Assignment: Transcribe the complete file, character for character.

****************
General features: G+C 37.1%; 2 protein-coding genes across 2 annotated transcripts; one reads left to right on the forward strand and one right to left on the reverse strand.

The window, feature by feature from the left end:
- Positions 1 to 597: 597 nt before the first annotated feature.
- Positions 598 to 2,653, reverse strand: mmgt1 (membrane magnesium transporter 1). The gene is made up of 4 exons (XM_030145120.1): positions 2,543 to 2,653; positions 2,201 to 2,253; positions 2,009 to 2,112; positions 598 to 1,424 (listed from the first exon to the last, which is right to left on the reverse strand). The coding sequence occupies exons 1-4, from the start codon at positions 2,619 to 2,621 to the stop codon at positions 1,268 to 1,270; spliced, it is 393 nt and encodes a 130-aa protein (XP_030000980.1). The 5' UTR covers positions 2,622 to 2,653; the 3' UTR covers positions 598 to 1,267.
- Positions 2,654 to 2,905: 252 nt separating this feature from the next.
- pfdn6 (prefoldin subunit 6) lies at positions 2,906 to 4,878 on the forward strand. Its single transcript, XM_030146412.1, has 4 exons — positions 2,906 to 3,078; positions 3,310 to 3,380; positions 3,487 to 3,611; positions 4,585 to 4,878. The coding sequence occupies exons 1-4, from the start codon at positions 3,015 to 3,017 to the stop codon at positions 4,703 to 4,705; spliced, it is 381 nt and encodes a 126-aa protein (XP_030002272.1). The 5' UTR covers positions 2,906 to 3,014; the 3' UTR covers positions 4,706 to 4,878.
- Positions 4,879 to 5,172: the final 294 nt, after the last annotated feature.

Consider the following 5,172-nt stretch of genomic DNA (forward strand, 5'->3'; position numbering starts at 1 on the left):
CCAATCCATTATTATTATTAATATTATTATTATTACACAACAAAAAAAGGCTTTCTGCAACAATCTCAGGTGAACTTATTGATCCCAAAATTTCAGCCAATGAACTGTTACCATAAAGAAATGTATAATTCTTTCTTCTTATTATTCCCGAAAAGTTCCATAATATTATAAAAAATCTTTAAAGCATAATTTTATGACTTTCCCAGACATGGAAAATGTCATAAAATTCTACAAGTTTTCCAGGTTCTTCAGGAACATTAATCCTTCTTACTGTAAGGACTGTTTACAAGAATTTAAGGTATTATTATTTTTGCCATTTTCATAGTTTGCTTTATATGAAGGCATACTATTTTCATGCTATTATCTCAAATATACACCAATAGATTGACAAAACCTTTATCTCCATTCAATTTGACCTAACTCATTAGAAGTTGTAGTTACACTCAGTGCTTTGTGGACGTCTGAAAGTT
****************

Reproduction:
General features: G+C 37.1%; 2 protein-coding genes across 2 annotated transcripts; one reads left to right on the forward strand and one right to left on the reverse strand.

The window, feature by feature from the left end:
- Positions 1 to 597: 597 nt before the first annotated feature.
- Positions 598 to 2,653, reverse strand: mmgt1 (membrane magnesium transporter 1). The gene is made up of 4 exons (XM_030145120.1): positions 2,543 to 2,653; positions 2,201 to 2,253; positions 2,009 to 2,112; positions 598 to 1,424 (listed from the first exon to the last, which is right to left on the reverse strand). The coding sequence occupies exons 1-4, from the start codon at positions 2,619 to 2,621 to the stop codon at positions 1,268 to 1,270; spliced, it is 393 nt and encodes a 130-aa protein (XP_030000980.1). The 5' UTR covers positions 2,622 to 2,653; the 3' UTR covers positions 598 to 1,267.
- Positions 2,654 to 2,905: 252 nt separating this feature from the next.
- pfdn6 (prefoldin subunit 6) lies at positions 2,906 to 4,878 on the forward strand. Its single transcript, XM_030146412.1, has 4 exons — positions 2,906 to 3,078; positions 3,310 to 3,380; positions 3,487 to 3,611; positions 4,585 to 4,878. The coding sequence occupies exons 1-4, from the start codon at positions 3,015 to 3,017 to the stop codon at positions 4,703 to 4,705; spliced, it is 381 nt and encodes a 126-aa protein (XP_030002272.1). The 5' UTR covers positions 2,906 to 3,014; the 3' UTR covers positions 4,706 to 4,878.
- Positions 4,879 to 5,172: the final 294 nt, after the last annotated feature.

Consider the following 5,172-nt stretch of genomic DNA (forward strand, 5'->3'; position numbering starts at 1 on the left):
CCAATCCATTATTATTATTAATATTATTATTATTACACAACAAAAAAAGGCTTTCTGCAACAATCTCAGGTGAACTTATTGATCCCAAAATTTCAGCCAATGAACTGTTACCATAAAGAAATGTATAATTCTTTCTTCTTATTATTCCCGAAAAGTTCCATAATATTATAAAAAATCTTTAAAGCATAATTTTATGACTTTCCCAGACATGGAAAATGTCATAAAATTCTACAAGTTTTCCAGGTTCTTCAGGAACATTAATCCTTCTTACTGTAAGGACTGTTTACAAGAATTTAAGGTATTATTATTTTTGCCATTTTCATAGTTTGCTTTATATGAAGGCATACTATTTTCATGCTATTATCTCAAATATACACCAATAGATTGACAAAACCTTTATCTCCATTCAATTTGACCTAACTCATTAGAAGTTGTAGTTACACTCAGTGCTTTGTGGACGTCTGAAAGTT